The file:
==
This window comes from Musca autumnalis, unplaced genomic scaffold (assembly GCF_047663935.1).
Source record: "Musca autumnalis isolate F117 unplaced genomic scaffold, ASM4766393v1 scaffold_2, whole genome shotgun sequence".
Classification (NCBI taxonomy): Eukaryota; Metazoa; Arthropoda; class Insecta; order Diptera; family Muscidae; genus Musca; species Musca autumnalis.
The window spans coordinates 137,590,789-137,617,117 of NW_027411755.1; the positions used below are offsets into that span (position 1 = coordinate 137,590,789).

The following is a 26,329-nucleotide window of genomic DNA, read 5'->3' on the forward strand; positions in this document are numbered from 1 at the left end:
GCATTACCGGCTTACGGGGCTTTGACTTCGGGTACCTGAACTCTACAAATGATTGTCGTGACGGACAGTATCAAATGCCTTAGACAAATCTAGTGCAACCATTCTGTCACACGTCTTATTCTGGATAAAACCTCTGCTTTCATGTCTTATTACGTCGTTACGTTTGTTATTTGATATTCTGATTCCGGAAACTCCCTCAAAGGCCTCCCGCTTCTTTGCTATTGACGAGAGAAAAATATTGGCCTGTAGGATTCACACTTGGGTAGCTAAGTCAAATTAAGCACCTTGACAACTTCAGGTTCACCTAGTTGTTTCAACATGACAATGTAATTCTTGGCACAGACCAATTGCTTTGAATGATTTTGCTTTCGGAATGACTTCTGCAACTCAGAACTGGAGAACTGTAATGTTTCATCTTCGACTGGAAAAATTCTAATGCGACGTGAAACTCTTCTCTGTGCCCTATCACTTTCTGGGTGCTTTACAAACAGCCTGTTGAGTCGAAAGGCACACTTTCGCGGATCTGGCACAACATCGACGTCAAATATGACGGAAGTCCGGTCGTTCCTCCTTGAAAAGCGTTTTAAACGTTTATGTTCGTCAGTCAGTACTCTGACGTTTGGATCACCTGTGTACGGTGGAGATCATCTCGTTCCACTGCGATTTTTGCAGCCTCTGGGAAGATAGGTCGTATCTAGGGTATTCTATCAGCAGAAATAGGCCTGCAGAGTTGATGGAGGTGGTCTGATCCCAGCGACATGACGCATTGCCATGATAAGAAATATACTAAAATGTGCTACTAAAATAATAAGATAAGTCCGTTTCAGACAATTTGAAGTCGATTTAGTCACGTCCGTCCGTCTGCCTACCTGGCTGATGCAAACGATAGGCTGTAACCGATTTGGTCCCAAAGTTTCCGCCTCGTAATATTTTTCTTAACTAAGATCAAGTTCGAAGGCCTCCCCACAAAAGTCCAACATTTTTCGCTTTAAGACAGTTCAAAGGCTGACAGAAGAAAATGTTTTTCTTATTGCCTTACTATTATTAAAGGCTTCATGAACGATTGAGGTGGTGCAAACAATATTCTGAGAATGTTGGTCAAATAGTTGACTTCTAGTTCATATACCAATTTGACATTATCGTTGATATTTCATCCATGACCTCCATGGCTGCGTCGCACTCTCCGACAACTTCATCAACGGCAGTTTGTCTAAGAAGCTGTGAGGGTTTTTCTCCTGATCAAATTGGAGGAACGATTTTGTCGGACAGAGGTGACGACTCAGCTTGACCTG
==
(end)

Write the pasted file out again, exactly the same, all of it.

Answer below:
This window comes from Musca autumnalis, unplaced genomic scaffold (assembly GCF_047663935.1).
Source record: "Musca autumnalis isolate F117 unplaced genomic scaffold, ASM4766393v1 scaffold_2, whole genome shotgun sequence".
Classification (NCBI taxonomy): Eukaryota; Metazoa; Arthropoda; class Insecta; order Diptera; family Muscidae; genus Musca; species Musca autumnalis.
The window spans coordinates 137,590,789-137,617,117 of NW_027411755.1; the positions used below are offsets into that span (position 1 = coordinate 137,590,789).

The following is a 26,329-nucleotide window of genomic DNA, read 5'->3' on the forward strand; positions in this document are numbered from 1 at the left end:
GCATTACCGGCTTACGGGGCTTTGACTTCGGGTACCTGAACTCTACAAATGATTGTCGTGACGGACAGTATCAAATGCCTTAGACAAATCTAGTGCAACCATTCTGTCACACGTCTTATTCTGGATAAAACCTCTGCTTTCATGTCTTATTACGTCGTTACGTTTGTTATTTGATATTCTGATTCCGGAAACTCCCTCAAAGGCCTCCCGCTTCTTTGCTATTGACGAGAGAAAAATATTGGCCTGTAGGATTCACACTTGGGTAGCTAAGTCAAATTAAGCACCTTGACAACTTCAGGTTCACCTAGTTGTTTCAACATGACAATGTAATTCTTGGCACAGACCAATTGCTTTGAATGATTTTGCTTTCGGAATGACTTCTGCAACTCAGAACTGGAGAACTGTAATGTTTCATCTTCGACTGGAAAAATTCTAATGCGACGTGAAACTCTTCTCTGTGCCCTATCACTTTCTGGGTGCTTTACAAACAGCCTGTTGAGTCGAAAGGCACACTTTCGCGGATCTGGCACAACATCGACGTCAAATATGACGGAAGTCCGGTCGTTCCTCCTTGAAAAGCGTTTTAAACGTTTATGTTCGTCAGTCAGTACTCTGACGTTTGGATCACCTGTGTACGGTGGAGATCATCTCGTTCCACTGCGATTTTTGCAGCCTCTGGGAAGATAGGTCGTATCTAGGGTATTCTATCAGCAGAAATAGGCCTGCAGAGTTGATGGAGGTGGTCTGATCCCAGCGACATGACGCATTGCCATGATAAGAAATATACTAAAATGTGCTACTAAAATAATAAGATAAGTCCGTTTCAGACAATTTGAAGTCGATTTAGTCACGTCCGTCCGTCTGCCTACCTGGCTGATGCAAACGATAGGCTGTAACCGATTTGGTCCCAAAGTTTCCGCCTCGTAATATTTTTCTTAACTAAGATCAAGTTCGAAGGCCTCCCCACAAAAGTCCAACATTTTTCGCTTTAAGACAGTTCAAAGGCTGACAGAAGAAAATGTTTTTCTTATTGCCTTACTATTATTAAAGGCTTCATGAACGATTGAGGTGGTGCAAACAATATTCTGAGAATGTTGGTCAAATAGTTGACTTCTAGTTCATATACCAATTTGACATTATCGTTGATATTTCATCCATGACCTCCATGGCTGCGTCGCACTCTCCGACAACTTCATCAACGGCAGTTTGTCTAAGAAGCTGTGAGGGTTTTTCTCCTGATCAAATTGGAGGAACGATTTTGTCGGACAGAGGTGACGACTCAGCTTGACCTG